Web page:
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Percutaneous dilatational tracheostomy: complications and safety without the use of bronchoscopic guidance


Since the Introduction and development of percutaneous dilatational tracheostomy (PDT), this procedure is accepted and incorporated in ICUs worldwide. In spite of obvious benefits for the patients, who obtain more comfort and mobility and less use of sedatives, the procedure also implies the risk of several complications, some of which may be lethal. Severe complications include hemorrhage, displacement and pneumothorax. Different


of PDT are described in the literature, each with disadvantages and benefits. The aim of this study was to analyze complications due to PDTs performed without the use of bronchoscopic assistance.


The study was conducted in a Danish eight-bed, non-university ICU. Since 2007, all patients admitted to the ICU have been registered on an electronic patient record system, in which daily vital values, diagnoses, procedures and healthcare providers' notes are entered. When searching for 'percutaneous dilatation tracheostomy' in the electronic system, we found all patients who had undergone this specific procedure. Afterwards we analyzed each of these patients' hospital records, looking for any periprocedure or postprocedure complications noted within 7 days. In addition we registered patients' age, sex, BMI, SOFA score, methods used in procedures and experience of operators.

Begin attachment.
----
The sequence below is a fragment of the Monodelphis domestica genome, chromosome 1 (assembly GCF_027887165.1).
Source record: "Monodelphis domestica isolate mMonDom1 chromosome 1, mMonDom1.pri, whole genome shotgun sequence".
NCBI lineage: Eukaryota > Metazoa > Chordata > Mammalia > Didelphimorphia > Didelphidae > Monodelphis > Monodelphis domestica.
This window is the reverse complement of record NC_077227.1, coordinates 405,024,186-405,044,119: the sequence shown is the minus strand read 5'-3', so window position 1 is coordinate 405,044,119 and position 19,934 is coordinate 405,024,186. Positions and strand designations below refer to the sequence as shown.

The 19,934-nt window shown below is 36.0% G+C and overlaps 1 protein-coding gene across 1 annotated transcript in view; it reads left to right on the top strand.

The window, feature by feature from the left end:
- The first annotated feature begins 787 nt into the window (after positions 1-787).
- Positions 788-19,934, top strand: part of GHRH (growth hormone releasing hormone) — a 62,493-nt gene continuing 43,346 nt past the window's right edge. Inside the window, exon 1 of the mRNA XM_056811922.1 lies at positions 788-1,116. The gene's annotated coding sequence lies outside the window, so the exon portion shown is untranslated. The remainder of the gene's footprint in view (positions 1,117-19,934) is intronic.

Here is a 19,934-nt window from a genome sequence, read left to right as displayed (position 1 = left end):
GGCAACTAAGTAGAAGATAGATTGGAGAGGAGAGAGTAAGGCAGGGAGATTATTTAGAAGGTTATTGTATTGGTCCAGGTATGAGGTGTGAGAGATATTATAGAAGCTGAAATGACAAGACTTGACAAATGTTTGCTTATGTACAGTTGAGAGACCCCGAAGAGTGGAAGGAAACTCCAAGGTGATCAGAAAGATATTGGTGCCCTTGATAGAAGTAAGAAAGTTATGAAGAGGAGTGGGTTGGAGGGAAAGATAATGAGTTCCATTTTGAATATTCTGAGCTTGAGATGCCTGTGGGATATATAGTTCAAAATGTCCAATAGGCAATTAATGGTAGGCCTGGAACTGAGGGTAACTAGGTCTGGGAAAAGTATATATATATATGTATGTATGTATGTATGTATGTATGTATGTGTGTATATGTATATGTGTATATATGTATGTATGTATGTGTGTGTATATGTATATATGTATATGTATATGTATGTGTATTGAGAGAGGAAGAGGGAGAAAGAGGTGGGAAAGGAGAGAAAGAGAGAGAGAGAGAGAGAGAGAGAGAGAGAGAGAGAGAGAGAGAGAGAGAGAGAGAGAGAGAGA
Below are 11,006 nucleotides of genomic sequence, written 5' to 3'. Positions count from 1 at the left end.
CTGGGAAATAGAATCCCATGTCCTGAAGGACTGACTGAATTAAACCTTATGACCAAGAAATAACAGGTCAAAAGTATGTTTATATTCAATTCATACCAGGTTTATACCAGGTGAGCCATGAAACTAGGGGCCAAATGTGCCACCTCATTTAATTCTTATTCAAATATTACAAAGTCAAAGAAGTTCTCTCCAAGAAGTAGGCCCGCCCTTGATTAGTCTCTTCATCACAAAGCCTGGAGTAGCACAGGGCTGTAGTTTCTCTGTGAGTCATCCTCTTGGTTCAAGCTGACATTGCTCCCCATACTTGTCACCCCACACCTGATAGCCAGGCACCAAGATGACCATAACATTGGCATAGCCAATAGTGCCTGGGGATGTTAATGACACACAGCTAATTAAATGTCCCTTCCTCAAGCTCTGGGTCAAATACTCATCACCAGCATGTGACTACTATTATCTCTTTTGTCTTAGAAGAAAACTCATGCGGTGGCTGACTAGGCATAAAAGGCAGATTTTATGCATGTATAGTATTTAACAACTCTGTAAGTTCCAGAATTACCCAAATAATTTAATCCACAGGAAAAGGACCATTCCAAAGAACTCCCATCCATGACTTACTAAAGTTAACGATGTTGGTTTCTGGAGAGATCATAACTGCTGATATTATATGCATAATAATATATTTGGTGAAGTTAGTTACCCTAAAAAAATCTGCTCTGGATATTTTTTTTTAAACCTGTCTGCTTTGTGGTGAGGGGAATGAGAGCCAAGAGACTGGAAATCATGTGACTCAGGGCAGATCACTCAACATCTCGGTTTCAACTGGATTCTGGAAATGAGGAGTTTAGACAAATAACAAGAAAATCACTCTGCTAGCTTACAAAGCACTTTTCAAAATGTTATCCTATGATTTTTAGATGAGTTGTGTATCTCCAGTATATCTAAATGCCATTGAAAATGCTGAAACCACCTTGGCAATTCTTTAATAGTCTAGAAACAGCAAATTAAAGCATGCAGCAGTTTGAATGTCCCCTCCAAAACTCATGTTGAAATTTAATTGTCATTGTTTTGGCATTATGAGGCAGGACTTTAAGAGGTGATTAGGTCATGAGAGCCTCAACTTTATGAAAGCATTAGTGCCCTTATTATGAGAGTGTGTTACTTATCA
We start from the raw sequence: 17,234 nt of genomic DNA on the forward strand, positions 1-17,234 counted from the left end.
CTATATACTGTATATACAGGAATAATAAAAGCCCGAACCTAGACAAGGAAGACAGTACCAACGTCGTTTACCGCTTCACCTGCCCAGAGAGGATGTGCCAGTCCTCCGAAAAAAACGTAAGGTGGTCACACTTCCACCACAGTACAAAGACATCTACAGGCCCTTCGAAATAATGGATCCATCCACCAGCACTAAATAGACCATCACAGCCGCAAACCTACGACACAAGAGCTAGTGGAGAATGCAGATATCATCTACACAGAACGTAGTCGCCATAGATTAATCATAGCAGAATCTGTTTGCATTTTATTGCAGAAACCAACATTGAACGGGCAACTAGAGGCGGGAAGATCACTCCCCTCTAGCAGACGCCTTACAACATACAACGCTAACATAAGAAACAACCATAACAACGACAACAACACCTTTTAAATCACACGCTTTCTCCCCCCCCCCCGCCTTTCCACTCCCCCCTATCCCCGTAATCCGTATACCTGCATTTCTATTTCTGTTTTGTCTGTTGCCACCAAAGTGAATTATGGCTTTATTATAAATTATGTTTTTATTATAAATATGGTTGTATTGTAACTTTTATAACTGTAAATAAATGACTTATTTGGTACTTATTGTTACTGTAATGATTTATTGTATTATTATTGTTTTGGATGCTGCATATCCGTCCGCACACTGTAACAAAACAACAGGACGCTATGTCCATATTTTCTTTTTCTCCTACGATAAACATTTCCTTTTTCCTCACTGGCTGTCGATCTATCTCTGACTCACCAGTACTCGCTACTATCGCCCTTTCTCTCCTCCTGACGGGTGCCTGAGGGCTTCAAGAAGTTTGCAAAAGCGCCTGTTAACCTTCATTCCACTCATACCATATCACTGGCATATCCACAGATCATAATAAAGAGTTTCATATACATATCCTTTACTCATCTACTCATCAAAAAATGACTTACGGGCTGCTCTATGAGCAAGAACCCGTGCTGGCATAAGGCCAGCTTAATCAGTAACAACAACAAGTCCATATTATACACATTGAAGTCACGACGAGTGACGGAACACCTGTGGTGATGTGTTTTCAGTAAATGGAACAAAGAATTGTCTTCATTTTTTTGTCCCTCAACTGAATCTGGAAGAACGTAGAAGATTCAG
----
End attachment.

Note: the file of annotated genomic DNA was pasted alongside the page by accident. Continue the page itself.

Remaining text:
A total of 136 patients admitted to the UCI had undergone a PDT between 2007 and 2014. Of these, two were excluded due to the PDT being performed in another hospital before admission to our ICU. All 134 PDTs were performed with the Ciaglia Blue Rhino Method. No PDTs were performed with bronchoscopic guidance. In 12 cases some kind of complication due to the PDT was registered: six cases with need of surgical hemostasis, three cases of bleeding with need of transfusion of blood products, one case of PDT displacement, one case of ventilation-related problems during procedure and, finally, one case of tracheal cartilage fracture. There were no incidents of pneumothorax. No PDTs had a lethal outcome due to the procedure itself. The total complication rate was 9.0%. Of the 12 cases, four (33%) complications occurred during the procedure, the rest (66%) occurred after the procedure. The overall periprocedure complication rate was 3%.


In this study, PDTs without the use of bronchoscopic guidance were performed safely with a low rate of complications.

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Johnsen, R. Percutaneous dilatational tracheostomy: complications and safety without the use of bronchoscopic guidance. Crit Care 19 (Suppl 1), P214 (2015).

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  • Pneumothorax
  • Electronic Patient Record
  • Sofa Score
  • Percutaneous Dilatational Tracheostomy
  • Obvious Benefit